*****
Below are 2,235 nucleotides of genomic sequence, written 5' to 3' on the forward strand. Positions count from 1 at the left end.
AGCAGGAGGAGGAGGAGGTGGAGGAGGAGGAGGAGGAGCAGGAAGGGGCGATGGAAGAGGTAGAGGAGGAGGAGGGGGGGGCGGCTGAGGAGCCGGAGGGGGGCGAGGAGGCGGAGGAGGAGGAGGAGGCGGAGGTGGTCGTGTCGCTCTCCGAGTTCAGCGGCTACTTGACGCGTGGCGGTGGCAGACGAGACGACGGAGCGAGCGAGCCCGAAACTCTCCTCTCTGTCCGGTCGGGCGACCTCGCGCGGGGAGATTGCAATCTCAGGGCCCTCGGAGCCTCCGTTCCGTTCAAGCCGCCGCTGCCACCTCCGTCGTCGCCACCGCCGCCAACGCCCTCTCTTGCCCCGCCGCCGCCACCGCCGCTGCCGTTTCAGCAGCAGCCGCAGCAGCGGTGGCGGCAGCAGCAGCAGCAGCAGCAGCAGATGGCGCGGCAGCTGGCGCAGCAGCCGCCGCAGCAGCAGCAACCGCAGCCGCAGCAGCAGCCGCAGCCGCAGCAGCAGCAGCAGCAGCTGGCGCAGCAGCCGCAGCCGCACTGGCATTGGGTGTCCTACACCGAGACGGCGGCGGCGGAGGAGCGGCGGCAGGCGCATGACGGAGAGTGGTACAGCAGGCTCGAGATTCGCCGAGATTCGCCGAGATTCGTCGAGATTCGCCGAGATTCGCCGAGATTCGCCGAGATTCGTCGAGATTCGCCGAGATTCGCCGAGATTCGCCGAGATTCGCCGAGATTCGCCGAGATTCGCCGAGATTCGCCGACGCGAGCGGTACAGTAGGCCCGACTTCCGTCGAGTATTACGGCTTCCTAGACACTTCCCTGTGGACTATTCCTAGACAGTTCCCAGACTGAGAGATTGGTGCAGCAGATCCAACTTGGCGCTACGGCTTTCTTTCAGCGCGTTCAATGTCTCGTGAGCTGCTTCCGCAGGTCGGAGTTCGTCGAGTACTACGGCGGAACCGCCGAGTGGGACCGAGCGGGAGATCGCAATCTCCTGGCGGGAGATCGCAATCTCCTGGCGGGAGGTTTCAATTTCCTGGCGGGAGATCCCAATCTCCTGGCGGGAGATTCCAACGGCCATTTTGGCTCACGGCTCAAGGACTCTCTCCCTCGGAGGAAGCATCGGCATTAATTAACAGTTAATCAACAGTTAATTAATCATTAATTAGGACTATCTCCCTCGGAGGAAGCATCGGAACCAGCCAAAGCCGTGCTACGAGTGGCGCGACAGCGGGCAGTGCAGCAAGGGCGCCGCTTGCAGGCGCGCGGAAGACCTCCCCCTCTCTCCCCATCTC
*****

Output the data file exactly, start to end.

Below are 2,235 nucleotides of genomic sequence, written 5' to 3' on the forward strand. Positions count from 1 at the left end.
AGCAGGAGGAGGAGGAGGTGGAGGAGGAGGAGGAGGAGCAGGAAGGGGCGATGGAAGAGGTAGAGGAGGAGGAGGGGGGGGCGGCTGAGGAGCCGGAGGGGGGCGAGGAGGCGGAGGAGGAGGAGGAGGCGGAGGTGGTCGTGTCGCTCTCCGAGTTCAGCGGCTACTTGACGCGTGGCGGTGGCAGACGAGACGACGGAGCGAGCGAGCCCGAAACTCTCCTCTCTGTCCGGTCGGGCGACCTCGCGCGGGGAGATTGCAATCTCAGGGCCCTCGGAGCCTCCGTTCCGTTCAAGCCGCCGCTGCCACCTCCGTCGTCGCCACCGCCGCCAACGCCCTCTCTTGCCCCGCCGCCGCCACCGCCGCTGCCGTTTCAGCAGCAGCCGCAGCAGCGGTGGCGGCAGCAGCAGCAGCAGCAGCAGCAGATGGCGCGGCAGCTGGCGCAGCAGCCGCCGCAGCAGCAGCAACCGCAGCCGCAGCAGCAGCCGCAGCCGCAGCAGCAGCAGCAGCAGCTGGCGCAGCAGCCGCAGCCGCACTGGCATTGGGTGTCCTACACCGAGACGGCGGCGGCGGAGGAGCGGCGGCAGGCGCATGACGGAGAGTGGTACAGCAGGCTCGAGATTCGCCGAGATTCGCCGAGATTCGTCGAGATTCGCCGAGATTCGCCGAGATTCGCCGAGATTCGTCGAGATTCGCCGAGATTCGCCGAGATTCGCCGAGATTCGCCGAGATTCGCCGAGATTCGCCGAGATTCGCCGACGCGAGCGGTACAGTAGGCCCGACTTCCGTCGAGTATTACGGCTTCCTAGACACTTCCCTGTGGACTATTCCTAGACAGTTCCCAGACTGAGAGATTGGTGCAGCAGATCCAACTTGGCGCTACGGCTTTCTTTCAGCGCGTTCAATGTCTCGTGAGCTGCTTCCGCAGGTCGGAGTTCGTCGAGTACTACGGCGGAACCGCCGAGTGGGACCGAGCGGGAGATCGCAATCTCCTGGCGGGAGATCGCAATCTCCTGGCGGGAGGTTTCAATTTCCTGGCGGGAGATCCCAATCTCCTGGCGGGAGATTCCAACGGCCATTTTGGCTCACGGCTCAAGGACTCTCTCCCTCGGAGGAAGCATCGGCATTAATTAACAGTTAATCAACAGTTAATTAATCATTAATTAGGACTATCTCCCTCGGAGGAAGCATCGGAACCAGCCAAAGCCGTGCTACGAGTGGCGCGACAGCGGGCAGTGCAGCAAGGGCGCCGCTTGCAGGCGCGCGGAAGACCTCCCCCTCTCTCCCCATCTC